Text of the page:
We have tried both stronger and weaker recoil springs, and compound-action recoil buffers, all without success. Sometimes new magazine springs, either new Glock® or Wolff, will cure the problem. In one case of a pistol which was totally reliable when new but progressed to malfunctioning on every magazine, even with no light installed, we found two solutions which restored reliability, but which might not be acceptable to some users. The first was using 10 round capacity Glock® magazines. The gun will not cycle reliably with 15 round mags with their steeply stacked columns but works flawlessly with 10 round mags. The second solution was a new magazine follower from Brownells®, their part number 069-000-006. When used in a 15 round magazine with a new spring, reliability was restored. However, the follower would not lock the slide open after the last round.
Ammunition is also a factor with any weapon. Some brands and weights may be totally reliable while others jam repeatedly. Make sure your gun is thoroughly tested with your duty ammo.
Brownells® is a registered trademark of Brownells®, Inc.
Glock® is a registered trademark of GLOCK® Gesellschaft mbH.
There are two adjustment screws located on the laser housing (elevation and windage). There is only one distance where the bullet path will coincide with the laser. On a normal weapon, the sights are mounted above the bore line and are adjusted to look slightly down with relation to the bore line. When the weapon is fired, the bullet "climbs" (actually, a bullet DROPS from the bore line from the moment it first leaves the barrel, but the bore is tilted upward slightly so the bullet is physically traveling upward for a short distance), crosses the sight line, reaches its upward peak (the peak of the "mid-range trajectory"), descends to cross the sight line a SECOND time, and after that it's all downhill. How the sights are adjusted, along with the muzzle velocity of the bullet (a 10mm is faster than a .45, and a rifle faster yet), determine where these points occur. The user must decide how high above or below the sight line the bullet can be allowed to strike and adjust the sights accordingly. A laser is seldom mounted above the bore line. It is usually below or to the side. This means the bullet crosses the laser sight line ONLY ONCE. This point is the "zero range." For a laser mounted below the bore, at distances less than the zero range the bullet will be above the sight line. Beyond the sight line it will be below. The bullet will deviate from the sight line FASTER WITH A LASER than with conventional sights. If mounted to the side, the bullet will also deviate to the side of the laser line as well as up and down. In practice, an TLR-2® on a handgun can be adjusted to keep the bullet strike within about 2" high and 2" low out to about 100 feet, which is better than most people, and a lot of guns, can shoot.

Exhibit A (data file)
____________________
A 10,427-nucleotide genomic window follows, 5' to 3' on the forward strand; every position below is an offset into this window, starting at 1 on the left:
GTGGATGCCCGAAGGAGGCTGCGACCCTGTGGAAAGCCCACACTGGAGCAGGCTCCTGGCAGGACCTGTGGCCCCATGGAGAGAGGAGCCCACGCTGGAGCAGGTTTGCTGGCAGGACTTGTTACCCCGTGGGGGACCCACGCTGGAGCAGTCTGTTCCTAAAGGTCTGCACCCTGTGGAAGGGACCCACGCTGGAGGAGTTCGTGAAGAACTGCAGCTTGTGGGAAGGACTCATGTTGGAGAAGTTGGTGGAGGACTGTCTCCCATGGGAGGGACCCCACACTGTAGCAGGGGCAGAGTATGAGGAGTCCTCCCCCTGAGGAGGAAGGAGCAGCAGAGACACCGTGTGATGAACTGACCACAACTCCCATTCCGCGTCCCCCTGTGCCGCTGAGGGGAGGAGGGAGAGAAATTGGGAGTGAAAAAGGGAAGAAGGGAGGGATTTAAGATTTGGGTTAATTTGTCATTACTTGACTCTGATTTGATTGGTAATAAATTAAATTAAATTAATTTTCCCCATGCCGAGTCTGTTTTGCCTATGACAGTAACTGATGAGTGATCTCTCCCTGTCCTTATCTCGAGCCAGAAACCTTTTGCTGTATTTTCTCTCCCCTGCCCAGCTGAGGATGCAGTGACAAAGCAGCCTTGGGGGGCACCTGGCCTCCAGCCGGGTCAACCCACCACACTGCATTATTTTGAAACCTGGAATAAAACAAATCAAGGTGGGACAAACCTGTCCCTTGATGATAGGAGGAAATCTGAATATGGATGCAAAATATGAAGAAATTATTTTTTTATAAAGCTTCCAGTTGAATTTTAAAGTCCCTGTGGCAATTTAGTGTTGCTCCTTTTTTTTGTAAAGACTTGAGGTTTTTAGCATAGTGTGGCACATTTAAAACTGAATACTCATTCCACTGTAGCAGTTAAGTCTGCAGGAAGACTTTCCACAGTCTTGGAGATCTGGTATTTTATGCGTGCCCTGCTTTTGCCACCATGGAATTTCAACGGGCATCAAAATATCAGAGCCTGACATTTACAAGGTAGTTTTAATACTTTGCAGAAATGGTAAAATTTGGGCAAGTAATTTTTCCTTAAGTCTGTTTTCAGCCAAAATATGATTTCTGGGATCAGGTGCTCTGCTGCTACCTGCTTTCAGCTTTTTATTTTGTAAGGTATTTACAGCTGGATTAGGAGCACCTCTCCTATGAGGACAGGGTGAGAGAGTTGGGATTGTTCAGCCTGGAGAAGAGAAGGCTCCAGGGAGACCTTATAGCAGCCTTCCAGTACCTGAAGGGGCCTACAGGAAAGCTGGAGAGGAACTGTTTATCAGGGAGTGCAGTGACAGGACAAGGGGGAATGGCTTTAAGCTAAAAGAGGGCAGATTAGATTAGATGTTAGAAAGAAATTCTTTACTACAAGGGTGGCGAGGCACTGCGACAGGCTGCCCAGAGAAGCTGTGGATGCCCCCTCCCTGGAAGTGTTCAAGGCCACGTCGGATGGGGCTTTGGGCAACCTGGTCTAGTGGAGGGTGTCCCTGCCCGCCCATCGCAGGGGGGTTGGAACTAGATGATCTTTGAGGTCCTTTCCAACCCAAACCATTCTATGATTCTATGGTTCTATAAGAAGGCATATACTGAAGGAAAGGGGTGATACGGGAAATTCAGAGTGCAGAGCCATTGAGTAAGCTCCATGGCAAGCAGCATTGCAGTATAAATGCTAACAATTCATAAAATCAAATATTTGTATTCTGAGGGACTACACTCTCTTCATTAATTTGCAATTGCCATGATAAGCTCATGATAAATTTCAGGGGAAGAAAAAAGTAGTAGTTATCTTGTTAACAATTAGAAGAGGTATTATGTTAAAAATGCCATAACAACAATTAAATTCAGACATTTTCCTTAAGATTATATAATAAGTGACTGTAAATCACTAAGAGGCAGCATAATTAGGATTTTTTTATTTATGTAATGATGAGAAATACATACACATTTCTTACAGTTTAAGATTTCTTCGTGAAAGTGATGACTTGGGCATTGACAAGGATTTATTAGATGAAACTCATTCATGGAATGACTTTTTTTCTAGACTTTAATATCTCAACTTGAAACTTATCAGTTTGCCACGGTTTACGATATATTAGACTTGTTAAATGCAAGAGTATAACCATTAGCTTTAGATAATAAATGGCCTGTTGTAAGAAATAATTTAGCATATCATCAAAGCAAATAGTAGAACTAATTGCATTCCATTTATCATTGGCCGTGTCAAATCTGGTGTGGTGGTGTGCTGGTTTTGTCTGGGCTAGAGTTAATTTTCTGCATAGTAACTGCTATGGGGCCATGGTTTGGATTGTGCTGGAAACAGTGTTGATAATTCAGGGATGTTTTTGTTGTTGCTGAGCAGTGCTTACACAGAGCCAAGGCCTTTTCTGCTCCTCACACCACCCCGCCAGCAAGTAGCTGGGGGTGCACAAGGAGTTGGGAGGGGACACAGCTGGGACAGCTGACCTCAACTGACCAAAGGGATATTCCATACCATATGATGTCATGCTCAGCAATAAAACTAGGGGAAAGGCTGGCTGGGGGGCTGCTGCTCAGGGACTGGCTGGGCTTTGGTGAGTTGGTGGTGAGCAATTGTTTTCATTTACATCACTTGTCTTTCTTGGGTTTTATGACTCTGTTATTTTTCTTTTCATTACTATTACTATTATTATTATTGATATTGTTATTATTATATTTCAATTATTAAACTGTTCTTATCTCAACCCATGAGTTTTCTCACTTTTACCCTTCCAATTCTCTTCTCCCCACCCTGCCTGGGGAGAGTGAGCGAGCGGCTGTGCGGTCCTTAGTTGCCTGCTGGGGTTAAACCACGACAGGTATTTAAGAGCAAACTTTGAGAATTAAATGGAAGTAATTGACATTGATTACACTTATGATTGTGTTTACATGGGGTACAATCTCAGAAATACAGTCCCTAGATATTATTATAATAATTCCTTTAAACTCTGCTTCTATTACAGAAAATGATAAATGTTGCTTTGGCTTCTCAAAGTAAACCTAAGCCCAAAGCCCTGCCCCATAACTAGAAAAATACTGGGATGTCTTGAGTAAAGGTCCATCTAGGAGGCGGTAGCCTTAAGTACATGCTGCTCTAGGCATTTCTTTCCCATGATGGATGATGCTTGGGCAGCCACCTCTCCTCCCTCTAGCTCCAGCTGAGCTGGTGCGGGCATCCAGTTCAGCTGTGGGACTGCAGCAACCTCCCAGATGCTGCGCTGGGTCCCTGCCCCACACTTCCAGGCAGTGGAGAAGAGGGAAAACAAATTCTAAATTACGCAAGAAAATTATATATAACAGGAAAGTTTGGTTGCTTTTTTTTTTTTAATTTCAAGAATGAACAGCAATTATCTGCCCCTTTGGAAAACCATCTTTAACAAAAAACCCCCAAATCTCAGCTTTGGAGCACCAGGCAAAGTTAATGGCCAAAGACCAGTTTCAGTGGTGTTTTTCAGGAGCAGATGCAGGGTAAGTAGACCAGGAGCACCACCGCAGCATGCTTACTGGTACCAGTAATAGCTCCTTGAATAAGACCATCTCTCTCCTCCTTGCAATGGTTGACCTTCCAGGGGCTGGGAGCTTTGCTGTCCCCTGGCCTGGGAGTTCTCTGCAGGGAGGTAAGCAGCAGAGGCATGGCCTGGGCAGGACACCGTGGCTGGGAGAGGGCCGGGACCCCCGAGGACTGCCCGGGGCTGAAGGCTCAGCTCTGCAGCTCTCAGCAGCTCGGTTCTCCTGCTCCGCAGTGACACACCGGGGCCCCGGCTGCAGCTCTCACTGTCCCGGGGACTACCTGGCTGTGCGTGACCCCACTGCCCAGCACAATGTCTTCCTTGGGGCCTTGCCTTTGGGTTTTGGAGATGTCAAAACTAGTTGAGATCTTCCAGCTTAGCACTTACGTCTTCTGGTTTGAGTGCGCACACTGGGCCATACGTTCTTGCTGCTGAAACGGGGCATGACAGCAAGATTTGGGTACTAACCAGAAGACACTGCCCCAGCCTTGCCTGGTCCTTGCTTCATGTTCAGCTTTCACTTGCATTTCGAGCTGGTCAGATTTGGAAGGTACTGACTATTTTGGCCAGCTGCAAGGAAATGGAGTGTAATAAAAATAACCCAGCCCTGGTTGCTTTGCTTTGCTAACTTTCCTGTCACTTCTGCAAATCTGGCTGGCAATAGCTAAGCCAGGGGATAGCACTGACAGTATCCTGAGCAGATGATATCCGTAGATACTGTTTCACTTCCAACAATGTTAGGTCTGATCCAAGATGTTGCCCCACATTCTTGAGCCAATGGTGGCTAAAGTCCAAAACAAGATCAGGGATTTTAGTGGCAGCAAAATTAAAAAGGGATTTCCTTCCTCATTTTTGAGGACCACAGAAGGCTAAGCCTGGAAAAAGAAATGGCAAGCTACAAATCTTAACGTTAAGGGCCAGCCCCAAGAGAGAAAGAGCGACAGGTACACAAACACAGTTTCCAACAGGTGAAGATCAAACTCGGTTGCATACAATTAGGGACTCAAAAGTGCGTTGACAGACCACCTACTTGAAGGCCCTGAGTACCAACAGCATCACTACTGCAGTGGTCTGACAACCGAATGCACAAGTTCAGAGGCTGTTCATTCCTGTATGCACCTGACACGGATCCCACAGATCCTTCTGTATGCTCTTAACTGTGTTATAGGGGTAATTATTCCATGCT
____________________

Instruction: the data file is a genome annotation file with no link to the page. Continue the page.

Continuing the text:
Yes and the battery pack will determine which safety approval ratings apply. The UL/CUL rating information is molded on the body. Any Survivor® LEDs that were made without the rating information ARE NOT APPROVED. Any Survivor® LEDs that were made without the rating information CANNOT BE UPDATED. The rating DEPENDS on the BATTERY that is installed.
The ratings are:
Class I, Division 1, Groups C & D (gas)
Class I, Division 2, Groups A, B, C & D (gas)
Class II, Division 2, Groups F & G (dust)
Class III (flammable flyings)
Temp. Code: T4 1 – With the ALKALINE AA pack, ALL ratings apply. 2 – With the BLUE rechargeable pack 90130, ALL ratings apply. 3 – With the BLACK Div 2 pack 90338, ONLY the Class I Div 2, Class II Div 2, and the Class III ratings apply.
This means the SAME LIGHT can be EITHER a Div 1 (and 2) OR a Div 2-ONLY depending on what battery pack is used. There is NO WAY to tell whether a Survivor LED is Div 1 or Div 2 – ONLY EXCEPT by looking at the battery pack.
ATEX (European) rating information is contained on a label on the body. II 1G Ex ia IIB T4 – when used with four 1.5V Size AA Duracell MN1500 Alkaline batteries ONLY. (Zones 0 and 1) II 2G Ex e ib IIB T4 – when used with Streamlight rechargeable battery 90130. (Zone 1) This means the SAME LIGHT can be EITHER Zone 0 or Zone 1 depending on what battery pack is used.
Not necessarily. The LED's in the Twin Task® will run on low batteries for some time after the Xenon bulb stops working. First try replacing the weakened batteries with fresh cells. If fresh batteries and a new bulb do not solve the problem please contact our Repair Department.
The Unbreakable polycarbonate lens that is used on most of our lights will last for years. The lens must have sufficient airflow across it to keep it cool. Do not place the flashlight lens-down on any surface. If the airflow is restricted for even a short period of time, the lens can be damaged. Contact our Repair Department about replacement lenses.
There is nothing wrong with either LED. LED technology produces an unavoidably wide range of tints. Streamlight pays extra to buy the color bins which are closest to perceived white light. The light will always be bluer than an incandescent, and there will be more variation between identical products than with incandescent lamps.